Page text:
The Mirror Isle – a mission report by Eborus
According to the legends of my people, there is a mirror of our isle that lies at the intersection of the Lands of Death, Arcadia and the Mortal World. It is a place that our dead go to before heading off to serve their ancestors, or to be reborn into the cycle of life.
This island is anchored in place by three thrones; each occupied by a broken king – one mortal, one fae, and the other from the court of the dead. For a generation all was well on the island, for King Nudd sat upon the mortal throne, and the Lord of the Deep Woods sat on the throne of fae, and Hadaig, Father to Rooks, sat upon the throne of the court of the dead.
But King Nudd had three sons and in their folly they hatched a plan to move the mirror isle back to the plane of Avalon, whence it had been drawn from originally, there to become a new home for the exiles of Caer Glas. And to meet this end, they would each draw the spirit of the kings into themselves – Ceirwyn would take the Lord of the Deep Woods; Owain would take King Nudd; and Rocnat would take Hadaig, Father to Rooks.
The first part of their plan was completed and Ceirwyn drew the spirit of the Lord of the Deep Woods into him and the throne of the fae stood empty. But it seems that the brothers three were cursed for their plan was interrupted, and the Lord of the Deep Woods’ spirit was bartered away to a demon in the Pits of Taxation, and Ceirwyn lost all memory of his past and of the plan. And Rocnat was taken to madness, and lost in the mists at the end of a battle, and Owain was killed by demons from the Void after his return from the Summerlands. And the throne of the fae stood empty. And the isle was set adrift, and Hadaig was driven mad and tied to his throne lest he rage across the isle.
Little of this was known to the children of Caer Glas. They were wracked with the grief of losing their loved ones. And charges of treachery were levelled against them, when they sought only to redress past crimes. And Scipio was executed and those that remained argued and were split each going their own way. And a cold winter was had by all.
But spring heals many hurts and summer clears away bad memories. And so when the time came again for the nations of Edreja to meet, many were there of the children of Caer Glas, some even that were thought lost, and old grudges were put aside and much was the merriment had by all present.
On the second day of feasting a visitor approached the camps of Caradoc and Gwalchmai, and he came as a representative of the Twrch Trwyth and demanded the return of his Horn. There was much debate, and a retelling of the Horn’s history was called for. Gwalchmai was adept at the task and once he had finished, all knew the true facts of that tale.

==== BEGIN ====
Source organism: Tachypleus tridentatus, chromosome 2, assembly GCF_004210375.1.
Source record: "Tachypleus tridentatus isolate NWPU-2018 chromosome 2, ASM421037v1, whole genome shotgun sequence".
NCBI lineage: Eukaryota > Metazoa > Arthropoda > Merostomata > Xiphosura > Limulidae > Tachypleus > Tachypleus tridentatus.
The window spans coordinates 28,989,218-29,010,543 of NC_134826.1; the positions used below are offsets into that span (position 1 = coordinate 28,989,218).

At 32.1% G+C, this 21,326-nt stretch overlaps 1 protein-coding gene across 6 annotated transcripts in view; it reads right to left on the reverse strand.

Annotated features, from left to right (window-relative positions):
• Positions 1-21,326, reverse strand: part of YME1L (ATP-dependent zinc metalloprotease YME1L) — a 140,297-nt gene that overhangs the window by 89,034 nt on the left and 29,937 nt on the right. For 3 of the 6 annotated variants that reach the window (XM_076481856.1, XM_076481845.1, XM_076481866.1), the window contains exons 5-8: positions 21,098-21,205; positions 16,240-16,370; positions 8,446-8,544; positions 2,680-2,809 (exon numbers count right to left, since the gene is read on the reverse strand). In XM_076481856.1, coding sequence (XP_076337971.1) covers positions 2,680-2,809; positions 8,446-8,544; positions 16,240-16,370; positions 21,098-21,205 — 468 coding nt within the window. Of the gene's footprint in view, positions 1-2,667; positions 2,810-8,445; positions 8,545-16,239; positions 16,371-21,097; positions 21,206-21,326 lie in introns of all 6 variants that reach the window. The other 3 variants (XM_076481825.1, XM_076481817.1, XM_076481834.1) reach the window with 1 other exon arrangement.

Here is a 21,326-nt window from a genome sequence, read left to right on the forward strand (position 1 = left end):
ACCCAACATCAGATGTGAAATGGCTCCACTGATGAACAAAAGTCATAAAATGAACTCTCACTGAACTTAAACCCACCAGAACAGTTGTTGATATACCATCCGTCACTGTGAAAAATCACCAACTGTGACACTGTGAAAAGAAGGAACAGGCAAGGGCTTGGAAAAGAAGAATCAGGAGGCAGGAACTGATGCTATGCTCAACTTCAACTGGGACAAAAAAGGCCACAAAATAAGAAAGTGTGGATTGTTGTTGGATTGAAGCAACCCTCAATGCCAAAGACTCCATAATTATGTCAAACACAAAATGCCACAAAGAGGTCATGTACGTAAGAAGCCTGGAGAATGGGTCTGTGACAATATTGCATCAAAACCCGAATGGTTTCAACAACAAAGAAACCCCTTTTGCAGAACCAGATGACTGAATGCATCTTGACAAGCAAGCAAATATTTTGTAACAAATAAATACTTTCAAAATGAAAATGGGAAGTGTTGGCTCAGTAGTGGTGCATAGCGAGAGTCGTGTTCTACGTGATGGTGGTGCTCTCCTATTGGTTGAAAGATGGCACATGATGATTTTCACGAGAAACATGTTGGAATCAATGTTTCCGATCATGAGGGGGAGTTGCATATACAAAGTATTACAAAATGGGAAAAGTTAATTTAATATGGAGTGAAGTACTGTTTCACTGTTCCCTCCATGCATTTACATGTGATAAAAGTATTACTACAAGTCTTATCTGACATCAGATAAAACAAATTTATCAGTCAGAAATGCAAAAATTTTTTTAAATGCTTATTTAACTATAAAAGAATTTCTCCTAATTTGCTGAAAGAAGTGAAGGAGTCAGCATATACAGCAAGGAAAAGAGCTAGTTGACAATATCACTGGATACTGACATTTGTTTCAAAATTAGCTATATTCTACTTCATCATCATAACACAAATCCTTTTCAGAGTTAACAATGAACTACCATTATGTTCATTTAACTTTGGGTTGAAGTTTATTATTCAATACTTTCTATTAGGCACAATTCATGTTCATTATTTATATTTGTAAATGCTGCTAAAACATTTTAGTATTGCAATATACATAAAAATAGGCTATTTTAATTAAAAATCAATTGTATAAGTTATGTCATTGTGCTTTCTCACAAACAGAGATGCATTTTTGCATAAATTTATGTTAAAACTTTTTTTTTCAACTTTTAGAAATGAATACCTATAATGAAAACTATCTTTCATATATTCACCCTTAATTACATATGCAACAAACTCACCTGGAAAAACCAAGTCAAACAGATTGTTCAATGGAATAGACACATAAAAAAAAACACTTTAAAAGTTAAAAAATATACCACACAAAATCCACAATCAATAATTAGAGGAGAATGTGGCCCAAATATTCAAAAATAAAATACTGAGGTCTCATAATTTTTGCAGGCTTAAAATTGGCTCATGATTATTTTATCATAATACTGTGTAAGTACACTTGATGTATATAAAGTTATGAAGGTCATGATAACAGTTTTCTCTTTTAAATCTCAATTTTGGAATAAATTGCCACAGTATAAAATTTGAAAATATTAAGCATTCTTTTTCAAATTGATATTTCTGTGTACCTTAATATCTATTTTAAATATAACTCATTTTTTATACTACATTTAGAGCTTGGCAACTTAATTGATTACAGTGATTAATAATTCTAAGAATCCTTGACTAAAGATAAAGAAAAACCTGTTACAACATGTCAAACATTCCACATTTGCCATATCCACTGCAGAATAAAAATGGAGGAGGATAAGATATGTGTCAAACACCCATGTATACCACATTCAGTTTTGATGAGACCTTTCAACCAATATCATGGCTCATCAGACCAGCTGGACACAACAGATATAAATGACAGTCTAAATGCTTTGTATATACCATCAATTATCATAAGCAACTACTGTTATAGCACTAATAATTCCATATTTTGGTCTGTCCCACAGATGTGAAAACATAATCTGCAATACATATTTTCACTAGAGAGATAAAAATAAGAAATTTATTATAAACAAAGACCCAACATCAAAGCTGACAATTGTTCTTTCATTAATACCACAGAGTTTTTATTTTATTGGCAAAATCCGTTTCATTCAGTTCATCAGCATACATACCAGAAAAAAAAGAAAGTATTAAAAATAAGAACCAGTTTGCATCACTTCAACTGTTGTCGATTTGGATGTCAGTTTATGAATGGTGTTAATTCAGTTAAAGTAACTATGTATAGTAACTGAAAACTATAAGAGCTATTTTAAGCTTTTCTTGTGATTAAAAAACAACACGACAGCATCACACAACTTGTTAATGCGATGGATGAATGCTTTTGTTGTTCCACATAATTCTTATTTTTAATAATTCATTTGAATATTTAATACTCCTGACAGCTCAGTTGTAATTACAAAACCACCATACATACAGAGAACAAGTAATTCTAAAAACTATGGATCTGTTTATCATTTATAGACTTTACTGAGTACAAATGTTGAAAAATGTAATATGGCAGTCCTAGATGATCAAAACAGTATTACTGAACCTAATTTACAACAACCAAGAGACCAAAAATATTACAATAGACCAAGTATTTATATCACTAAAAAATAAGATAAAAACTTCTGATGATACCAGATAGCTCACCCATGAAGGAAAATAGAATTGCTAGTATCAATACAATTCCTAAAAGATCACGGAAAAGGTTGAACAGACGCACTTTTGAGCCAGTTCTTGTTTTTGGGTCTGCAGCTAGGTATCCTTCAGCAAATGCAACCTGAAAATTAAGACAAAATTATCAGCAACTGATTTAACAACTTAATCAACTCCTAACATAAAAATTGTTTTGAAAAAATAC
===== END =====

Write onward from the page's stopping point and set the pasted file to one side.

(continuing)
Alas, I have not time to retell it here, but let it be known that an ancestor of Nudd had wrestled that horn from the Twrch Trwyth in fair fight, and the beast had relinquished it without complaint. For years it had hung in the great feast hall of Beomarise, and many had coveted it – for no feast was there ever so fair, no music ever so sweet, nor wine ever so fine, as that presented to a company once the Horn was blown.
And those that were gathered fell once again to debating, for none could remember where they had last seen the Horn, and many worried lest it had fallen into the hands of the Dragon, or been destroyed by the ravages of the Fomori. And a reply was given to their visitor that they had it not, and as such could not give it up.
Now the visitor was mad, and he swore that if the Horn were not given freely, then it would be taken by force. And he sent his kin against those of Caer Glas, and though their number were small, they were fae creatures both massive and strong, and of a shape twixt man and boar.
The children of Caer Glas were hit hard, but many allies stood with them: Piers and the Company of the Boar, and Sagramor of the Spears of Lugh, and Lord Marshall Hugo – all of them brave and hardy and strong, and of the land of Albion. And the Twrch Trwyth’s kin were driven back and peace returned to the camps of Gwalchmai and Caradoc.